6. This matter was again raised before their Lordships of the Supreme Court in State of Punjab v. Sukh Raj Bahadur : (1970)ILLJ373SC , and after a consideration of the entire case law on the subject, their Lordships laid down the following five propositions:
(1) The services of a temporary servant or a probationer can be terminated under the rules of his employment and such termination without anything more would not attract the operation of Article 311 of the Constitution.
(2) The circumstances preceding or attendant on the order of termination of service have to be examined in each case, the motive behind it being immaterial.
(3) If the order visits the public servant with any evil consequences or casts an aspersion against his character or integrity, it must be considered to be one by way of punishment, no matter whether he was a mere probationer or a temporary servant.
(4) An order of termination of service in unexceptionable form preceded by an enquiry launched by the superior authorities only to ascertain whether the public servant should be retained in service, does not attract the operation of Article 311 of the Constitution.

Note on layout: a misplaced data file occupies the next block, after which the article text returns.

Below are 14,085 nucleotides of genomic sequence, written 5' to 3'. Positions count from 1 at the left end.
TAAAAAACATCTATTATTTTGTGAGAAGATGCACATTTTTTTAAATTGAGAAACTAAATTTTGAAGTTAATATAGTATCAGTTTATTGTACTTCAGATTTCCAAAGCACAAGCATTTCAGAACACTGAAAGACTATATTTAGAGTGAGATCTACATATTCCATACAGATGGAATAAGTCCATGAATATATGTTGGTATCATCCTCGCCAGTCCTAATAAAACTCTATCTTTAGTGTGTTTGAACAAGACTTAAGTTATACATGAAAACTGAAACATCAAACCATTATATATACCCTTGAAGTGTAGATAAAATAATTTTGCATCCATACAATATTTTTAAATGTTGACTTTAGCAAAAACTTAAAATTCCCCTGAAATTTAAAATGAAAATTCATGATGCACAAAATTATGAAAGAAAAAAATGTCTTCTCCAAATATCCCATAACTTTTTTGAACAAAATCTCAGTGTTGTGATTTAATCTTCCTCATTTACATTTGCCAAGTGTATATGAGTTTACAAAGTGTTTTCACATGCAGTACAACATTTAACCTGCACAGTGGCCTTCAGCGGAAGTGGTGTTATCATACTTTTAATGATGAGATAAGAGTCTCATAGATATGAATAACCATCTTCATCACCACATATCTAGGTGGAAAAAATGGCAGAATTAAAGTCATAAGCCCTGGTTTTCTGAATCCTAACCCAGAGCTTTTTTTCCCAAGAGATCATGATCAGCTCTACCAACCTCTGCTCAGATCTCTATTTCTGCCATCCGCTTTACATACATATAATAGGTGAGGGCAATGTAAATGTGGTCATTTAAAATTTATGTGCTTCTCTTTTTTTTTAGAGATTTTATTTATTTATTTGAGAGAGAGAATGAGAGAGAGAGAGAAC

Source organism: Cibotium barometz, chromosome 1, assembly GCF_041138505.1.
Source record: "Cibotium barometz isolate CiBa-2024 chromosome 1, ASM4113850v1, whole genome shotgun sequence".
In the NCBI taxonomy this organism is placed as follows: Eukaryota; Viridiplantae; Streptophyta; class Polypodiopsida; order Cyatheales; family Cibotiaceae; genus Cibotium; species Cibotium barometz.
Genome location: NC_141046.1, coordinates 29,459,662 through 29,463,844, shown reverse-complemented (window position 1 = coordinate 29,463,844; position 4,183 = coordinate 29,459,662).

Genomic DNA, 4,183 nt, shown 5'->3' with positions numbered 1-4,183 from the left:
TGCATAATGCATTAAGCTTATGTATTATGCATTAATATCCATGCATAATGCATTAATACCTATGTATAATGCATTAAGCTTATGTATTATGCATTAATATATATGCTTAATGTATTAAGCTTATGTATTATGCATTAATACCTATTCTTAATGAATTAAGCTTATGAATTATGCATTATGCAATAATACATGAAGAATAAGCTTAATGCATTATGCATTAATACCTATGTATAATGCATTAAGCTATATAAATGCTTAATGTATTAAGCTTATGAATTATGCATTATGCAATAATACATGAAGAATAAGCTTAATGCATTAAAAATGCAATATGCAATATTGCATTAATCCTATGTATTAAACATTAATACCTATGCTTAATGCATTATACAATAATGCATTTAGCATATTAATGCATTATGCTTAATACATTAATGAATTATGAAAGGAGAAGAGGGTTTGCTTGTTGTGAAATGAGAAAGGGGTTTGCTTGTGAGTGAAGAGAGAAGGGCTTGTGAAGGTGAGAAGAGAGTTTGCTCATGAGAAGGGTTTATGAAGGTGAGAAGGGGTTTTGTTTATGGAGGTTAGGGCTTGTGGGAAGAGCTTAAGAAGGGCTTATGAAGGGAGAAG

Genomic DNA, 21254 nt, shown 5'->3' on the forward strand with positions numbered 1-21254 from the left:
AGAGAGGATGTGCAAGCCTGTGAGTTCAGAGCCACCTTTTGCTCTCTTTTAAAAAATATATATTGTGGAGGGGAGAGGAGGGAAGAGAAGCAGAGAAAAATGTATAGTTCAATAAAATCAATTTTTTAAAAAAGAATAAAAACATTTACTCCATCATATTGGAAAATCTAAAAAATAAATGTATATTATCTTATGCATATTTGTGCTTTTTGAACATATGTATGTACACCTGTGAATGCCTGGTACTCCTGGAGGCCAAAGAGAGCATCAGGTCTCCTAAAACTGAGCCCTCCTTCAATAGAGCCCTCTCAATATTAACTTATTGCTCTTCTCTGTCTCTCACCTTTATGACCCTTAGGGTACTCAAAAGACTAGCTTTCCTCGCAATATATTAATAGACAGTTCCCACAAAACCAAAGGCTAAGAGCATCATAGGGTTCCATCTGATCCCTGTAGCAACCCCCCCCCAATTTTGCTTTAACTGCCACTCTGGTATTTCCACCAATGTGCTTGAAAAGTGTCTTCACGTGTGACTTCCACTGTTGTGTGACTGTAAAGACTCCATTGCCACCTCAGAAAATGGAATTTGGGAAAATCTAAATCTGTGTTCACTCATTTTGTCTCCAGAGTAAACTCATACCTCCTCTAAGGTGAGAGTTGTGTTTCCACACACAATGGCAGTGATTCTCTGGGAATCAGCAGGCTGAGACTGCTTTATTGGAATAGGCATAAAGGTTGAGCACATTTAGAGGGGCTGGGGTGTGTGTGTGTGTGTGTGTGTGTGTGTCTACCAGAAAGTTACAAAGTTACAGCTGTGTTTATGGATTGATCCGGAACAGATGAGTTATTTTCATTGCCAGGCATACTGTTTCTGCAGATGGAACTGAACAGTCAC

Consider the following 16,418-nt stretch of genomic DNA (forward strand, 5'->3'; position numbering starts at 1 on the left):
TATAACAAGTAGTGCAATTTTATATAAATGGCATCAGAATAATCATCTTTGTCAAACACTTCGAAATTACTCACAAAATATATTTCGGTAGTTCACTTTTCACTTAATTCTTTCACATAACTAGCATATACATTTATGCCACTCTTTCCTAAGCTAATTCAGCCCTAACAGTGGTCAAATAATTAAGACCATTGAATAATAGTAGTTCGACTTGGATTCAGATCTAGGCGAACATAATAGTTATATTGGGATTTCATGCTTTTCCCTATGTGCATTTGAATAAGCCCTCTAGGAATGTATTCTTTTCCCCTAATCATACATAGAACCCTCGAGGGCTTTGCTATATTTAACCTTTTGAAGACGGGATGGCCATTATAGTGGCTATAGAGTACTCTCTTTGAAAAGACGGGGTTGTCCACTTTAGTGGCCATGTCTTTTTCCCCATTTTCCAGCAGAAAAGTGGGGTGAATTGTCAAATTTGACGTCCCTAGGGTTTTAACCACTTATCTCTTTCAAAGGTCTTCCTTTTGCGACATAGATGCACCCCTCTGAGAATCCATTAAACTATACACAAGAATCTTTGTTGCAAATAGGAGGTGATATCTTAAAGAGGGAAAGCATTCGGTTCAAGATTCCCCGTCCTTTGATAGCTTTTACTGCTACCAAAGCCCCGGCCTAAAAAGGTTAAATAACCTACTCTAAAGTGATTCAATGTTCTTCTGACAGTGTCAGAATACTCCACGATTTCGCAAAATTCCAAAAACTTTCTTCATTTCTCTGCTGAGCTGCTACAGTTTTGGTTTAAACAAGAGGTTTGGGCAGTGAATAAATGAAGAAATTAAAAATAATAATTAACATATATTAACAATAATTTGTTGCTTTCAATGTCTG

(5) If there be a full-scale departmental enquiry envisaged by Article 311 i.e an enquiry Officer is appointed, a charge sheet submitted explanation called for and considered, any order of termination of service made there-under will attract the operation of the said article.
7. In our view the case of the petitioner is covered by the fourth proposition, laid down by their Lordships in Sukh Raj Bahadur's case, inasmuch as the order of termination in the case of the petitioner is in unexceptionable form and it was preceded by an enquiry launched by the superior authorities only for the purpose of ascertaining whether the petitioner should be further retained in service.
8. In Ramgopal Chaturvedi v. State of Madras : (1970)ILLJ367SC their Lordships of the Supreme Court held that the temporary Government servant had no right to hold the office and the competent authority could terminate his service in accordance with the service rules or the contract of employment. It was held that in case the impugned order did not involve any element of punishment nor did it deprive the temporary Government servant of any vested right to any office, then the termination was valid.
9. In Samsher Singh v. State of Punjab : (1974)IILLJ465SC their Lordships of the Supreme Court while considering the case of a probationer laid down the law as under: